Childhood cancer is a priority in Egypt due to large numbers of children with cancer, suboptimal care and insufficient resources. It is difficult to evaluate progress in survival because of paucity of data in National Cancer Registry. In this study, we studied survival rates and trends in survival of the largest available cohort of children with cancer (n = 15 779, aged 0‐18 years) from Egypt between 2007 and 2017, treated at Children’s Cancer Hospital Egypt‐(CCHE), representing 40% to 50% of all childhood cancers across Egypt. We estimated 5‐year overall survival (OS) for 14 808 eligible patients using Kaplan‐Meier method, and determined survival trends using Cox regression by single year of diagnosis and by diagnosis periods. We compared age‐standardized rates to international benchmarks in England and the United States, identified cancers with inferior survival and provided recommendations for improvement. Five‐year OS was 72.1% (95% CI 71.3‐72.9) for all cancers combined, and survival trends increased significantly by single year of diagnosis (P < .001) and by calendar periods from 69.6% to 74.2% (P < .0001) between 2007‐2012 and 2013‐2017. Survival trends improved significantly for leukemias, lymphomas, CNS tumors, neuroblastoma, hepatoblastoma and Ewing Sarcoma. Survival was significantly lower by 9% and 11.2% (P < .001) than England and the United States, respectively. Significantly inferior survival was observed for the majority of cancers. Although survival trends are improving for childhood cancers in Egypt/CCHE, survival is still inferior in high‐income countries. We provide evidence‐based recommendations to improve survival in Egypt by reflecting on current obstacles in care, with further implications on practice and policy.
To appraise improvement strategies adopted by low- and middle-income countries to increase access to cancer treatments and palliative care; and identify the facilitators and barriers to implementation.A systematic review was conducted and reported in accordance with PRISMA statement. MEDLINE, CINAHL, and the Cochrane Library databases were searched. Bias was assessed using the Standards for Quality Improvement Reporting Excellence, and evidence graded using the Australian National Health and Medical Research Council system.Of 3069 articles identified, 18 studied were included. These studies involved less than a tenth (n?=?12, 8.6%) of all low- and middle-income countries. Most were case reports (58%), and the majority focused on palliative care (n?=?11, 61%). Facilitators included: stakeholder engagement, financial support, supportive learning environment, and community networks. Barriers included: lack of human resources, financial constraints, and limited infrastructure.There is limited evidence on sustainable strategies for increasing access to cancer treatments and palliative care in low- and middle-income countries. Future strategies should be externally evaluated and be tailored to address service delivery; workforce; information; medical products, vaccines, and technologies; financing; and leadership and governance.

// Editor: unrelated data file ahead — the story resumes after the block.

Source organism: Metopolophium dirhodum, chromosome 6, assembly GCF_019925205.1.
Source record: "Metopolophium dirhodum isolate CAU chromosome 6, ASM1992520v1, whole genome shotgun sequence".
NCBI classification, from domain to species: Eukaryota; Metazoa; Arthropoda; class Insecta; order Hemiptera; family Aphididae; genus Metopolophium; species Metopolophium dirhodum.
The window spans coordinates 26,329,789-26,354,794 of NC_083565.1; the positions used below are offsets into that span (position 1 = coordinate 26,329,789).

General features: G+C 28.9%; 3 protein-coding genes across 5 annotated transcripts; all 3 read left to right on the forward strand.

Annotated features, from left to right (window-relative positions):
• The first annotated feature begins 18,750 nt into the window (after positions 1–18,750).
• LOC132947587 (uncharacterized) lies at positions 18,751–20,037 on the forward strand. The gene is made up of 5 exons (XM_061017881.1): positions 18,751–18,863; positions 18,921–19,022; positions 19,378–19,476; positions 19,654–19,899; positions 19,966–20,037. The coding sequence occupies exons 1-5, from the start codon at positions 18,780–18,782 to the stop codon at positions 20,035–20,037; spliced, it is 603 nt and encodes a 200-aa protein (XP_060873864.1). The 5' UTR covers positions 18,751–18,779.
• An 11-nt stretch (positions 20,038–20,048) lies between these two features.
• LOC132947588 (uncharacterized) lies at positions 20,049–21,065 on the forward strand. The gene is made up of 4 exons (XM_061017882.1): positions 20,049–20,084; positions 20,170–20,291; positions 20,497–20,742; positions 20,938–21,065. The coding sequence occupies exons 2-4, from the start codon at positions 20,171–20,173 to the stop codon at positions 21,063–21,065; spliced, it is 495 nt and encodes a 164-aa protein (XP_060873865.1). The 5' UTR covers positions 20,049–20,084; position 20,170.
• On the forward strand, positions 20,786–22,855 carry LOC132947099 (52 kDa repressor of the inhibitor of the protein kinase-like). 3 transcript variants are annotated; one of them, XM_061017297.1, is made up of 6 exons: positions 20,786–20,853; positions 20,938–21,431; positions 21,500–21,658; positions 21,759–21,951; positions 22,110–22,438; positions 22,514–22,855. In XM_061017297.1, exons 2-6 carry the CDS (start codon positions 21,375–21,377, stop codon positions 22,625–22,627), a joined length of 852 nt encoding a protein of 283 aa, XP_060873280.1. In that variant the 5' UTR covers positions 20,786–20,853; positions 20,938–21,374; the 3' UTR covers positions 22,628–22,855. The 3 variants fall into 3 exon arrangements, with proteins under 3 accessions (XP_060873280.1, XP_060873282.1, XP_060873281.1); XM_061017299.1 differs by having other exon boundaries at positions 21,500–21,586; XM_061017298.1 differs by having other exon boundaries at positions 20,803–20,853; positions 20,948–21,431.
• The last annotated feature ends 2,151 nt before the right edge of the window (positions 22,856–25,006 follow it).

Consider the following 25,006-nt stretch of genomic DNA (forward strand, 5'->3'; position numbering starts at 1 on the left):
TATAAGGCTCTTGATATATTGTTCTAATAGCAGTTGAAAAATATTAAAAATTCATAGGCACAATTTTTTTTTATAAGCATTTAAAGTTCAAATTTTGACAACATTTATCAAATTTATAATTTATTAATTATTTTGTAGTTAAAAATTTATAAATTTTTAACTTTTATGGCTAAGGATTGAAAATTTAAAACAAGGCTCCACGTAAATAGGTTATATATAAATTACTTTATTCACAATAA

Currently the majority of cancer deaths occur in low- and middle-income countries, where there are appreciable funding concerns. In Kenya, most patients currently pay out of pocket for treatment, and those who are insured are generally not covered for the full costs of treatment. This places a considerable burden on households if family members develop cancer. However, the actual cost of cancer treatment in Kenya is unknown. Such an analysis is essential to better allocate resources as Kenya strives towards universal healthcare.To evaluate the economic burden of treating cancer patients.Descriptive cross-sectional cost of illness study in the leading teaching and referral hospital in Kenya, with data collected from the hospital files of sampled adult patients for treatment during 2016.In total, 412 patient files were reviewed, of which 63.4% (n?=?261) were female and 36.6% (n?=?151) male. The cost of cancer care is highly dependent on the modality. Most reviewed patients had surgery, chemotherapy and palliative care. The cost of cancer therapy varied with the type of cancer. Patients on chemotherapy alone cost an average of KES 138,207 (USD 1364.3); while those treated with surgery cost an average of KES 128,207 (1265.6), and those on radiotherapy KES 119,036 (1175.1). Some patients had a combination of all three, costing, on average, KES 333,462 (3291.8) per patient during the year.The cost of cancer treatment in Kenya depends on the type of cancer, the modality, cost of medicines and the type of inpatient admission. The greatest contributors are currently the cost of medicines and inpatient admissions. This pilot study can inform future initiatives among the government as well as private and public insurance companies to increase available resources, and better allocate available resources, to more effectively treat patients with cancer in Kenya. The authors will be monitoring developments and conducting further research.